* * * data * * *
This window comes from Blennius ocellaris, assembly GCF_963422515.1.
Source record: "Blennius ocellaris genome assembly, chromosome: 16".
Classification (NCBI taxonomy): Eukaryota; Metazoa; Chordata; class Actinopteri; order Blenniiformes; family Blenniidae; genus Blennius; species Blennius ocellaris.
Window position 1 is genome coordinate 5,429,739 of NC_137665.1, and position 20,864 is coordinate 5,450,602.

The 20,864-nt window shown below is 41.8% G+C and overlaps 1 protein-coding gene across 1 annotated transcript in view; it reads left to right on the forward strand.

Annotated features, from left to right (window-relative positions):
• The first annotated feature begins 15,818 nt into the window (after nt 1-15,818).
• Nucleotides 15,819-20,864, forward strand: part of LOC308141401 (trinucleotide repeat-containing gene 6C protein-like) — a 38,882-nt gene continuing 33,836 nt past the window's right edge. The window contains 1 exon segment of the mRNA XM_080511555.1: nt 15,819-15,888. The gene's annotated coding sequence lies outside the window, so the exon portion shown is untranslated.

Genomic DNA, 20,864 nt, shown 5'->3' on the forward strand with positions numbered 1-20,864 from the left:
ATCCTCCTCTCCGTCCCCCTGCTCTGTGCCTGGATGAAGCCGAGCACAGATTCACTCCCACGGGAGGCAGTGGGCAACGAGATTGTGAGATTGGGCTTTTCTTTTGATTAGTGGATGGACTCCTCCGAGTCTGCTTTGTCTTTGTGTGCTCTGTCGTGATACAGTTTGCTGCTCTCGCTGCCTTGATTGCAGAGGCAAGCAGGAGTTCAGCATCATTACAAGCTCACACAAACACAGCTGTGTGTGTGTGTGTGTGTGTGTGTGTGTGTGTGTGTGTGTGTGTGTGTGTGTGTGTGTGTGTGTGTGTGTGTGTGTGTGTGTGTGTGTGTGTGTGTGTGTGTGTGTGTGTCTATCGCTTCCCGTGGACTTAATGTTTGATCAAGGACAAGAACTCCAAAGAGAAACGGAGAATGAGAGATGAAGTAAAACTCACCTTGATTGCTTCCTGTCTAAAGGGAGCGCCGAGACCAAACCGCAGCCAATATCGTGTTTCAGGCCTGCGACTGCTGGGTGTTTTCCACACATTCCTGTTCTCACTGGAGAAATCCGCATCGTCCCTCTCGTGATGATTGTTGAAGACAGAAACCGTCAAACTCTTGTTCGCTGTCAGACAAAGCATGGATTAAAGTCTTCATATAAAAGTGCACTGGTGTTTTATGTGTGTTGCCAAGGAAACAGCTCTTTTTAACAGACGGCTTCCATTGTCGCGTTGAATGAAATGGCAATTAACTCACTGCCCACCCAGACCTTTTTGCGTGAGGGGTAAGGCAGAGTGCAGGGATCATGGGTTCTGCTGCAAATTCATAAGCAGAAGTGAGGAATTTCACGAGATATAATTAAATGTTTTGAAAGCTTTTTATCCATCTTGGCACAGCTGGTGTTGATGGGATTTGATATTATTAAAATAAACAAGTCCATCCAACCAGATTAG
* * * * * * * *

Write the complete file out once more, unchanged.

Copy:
This window comes from Blennius ocellaris, assembly GCF_963422515.1.
Source record: "Blennius ocellaris genome assembly, chromosome: 16".
Classification (NCBI taxonomy): Eukaryota; Metazoa; Chordata; class Actinopteri; order Blenniiformes; family Blenniidae; genus Blennius; species Blennius ocellaris.
Window position 1 is genome coordinate 5,429,739 of NC_137665.1, and position 20,864 is coordinate 5,450,602.

The 20,864-nt window shown below is 41.8% G+C and overlaps 1 protein-coding gene across 1 annotated transcript in view; it reads left to right on the forward strand.

Annotated features, from left to right (window-relative positions):
• The first annotated feature begins 15,818 nt into the window (after nt 1-15,818).
• Nucleotides 15,819-20,864, forward strand: part of LOC308141401 (trinucleotide repeat-containing gene 6C protein-like) — a 38,882-nt gene continuing 33,836 nt past the window's right edge. The window contains 1 exon segment of the mRNA XM_080511555.1: nt 15,819-15,888. The gene's annotated coding sequence lies outside the window, so the exon portion shown is untranslated.

Genomic DNA, 20,864 nt, shown 5'->3' on the forward strand with positions numbered 1-20,864 from the left:
ATCCTCCTCTCCGTCCCCCTGCTCTGTGCCTGGATGAAGCCGAGCACAGATTCACTCCCACGGGAGGCAGTGGGCAACGAGATTGTGAGATTGGGCTTTTCTTTTGATTAGTGGATGGACTCCTCCGAGTCTGCTTTGTCTTTGTGTGCTCTGTCGTGATACAGTTTGCTGCTCTCGCTGCCTTGATTGCAGAGGCAAGCAGGAGTTCAGCATCATTACAAGCTCACACAAACACAGCTGTGTGTGTGTGTGTGTGTGTGTGTGTGTGTGTGTGTGTGTGTGTGTGTGTGTGTGTGTGTGTGTGTGTGTGTGTGTGTGTGTGTGTGTGTGTGTGTGTGTGTGTGTGTGTCTATCGCTTCCCGTGGACTTAATGTTTGATCAAGGACAAGAACTCCAAAGAGAAACGGAGAATGAGAGATGAAGTAAAACTCACCTTGATTGCTTCCTGTCTAAAGGGAGCGCCGAGACCAAACCGCAGCCAATATCGTGTTTCAGGCCTGCGACTGCTGGGTGTTTTCCACACATTCCTGTTCTCACTGGAGAAATCCGCATCGTCCCTCTCGTGATGATTGTTGAAGACAGAAACCGTCAAACTCTTGTTCGCTGTCAGACAAAGCATGGATTAAAGTCTTCATATAAAAGTGCACTGGTGTTTTATGTGTGTTGCCAAGGAAACAGCTCTTTTTAACAGACGGCTTCCATTGTCGCGTTGAATGAAATGGCAATTAACTCACTGCCCACCCAGACCTTTTTGCGTGAGGGGTAAGGCAGAGTGCAGGGATCATGGGTTCTGCTGCAAATTCATAAGCAGAAGTGAGGAATTTCACGAGATATAATTAAATGTTTTGAAAGCTTTTTATCCATCTTGGCACAGCTGGTGTTGATGGGATTTGATATTATTAAAATAAACAAGTCCATCCAACCAGATTAG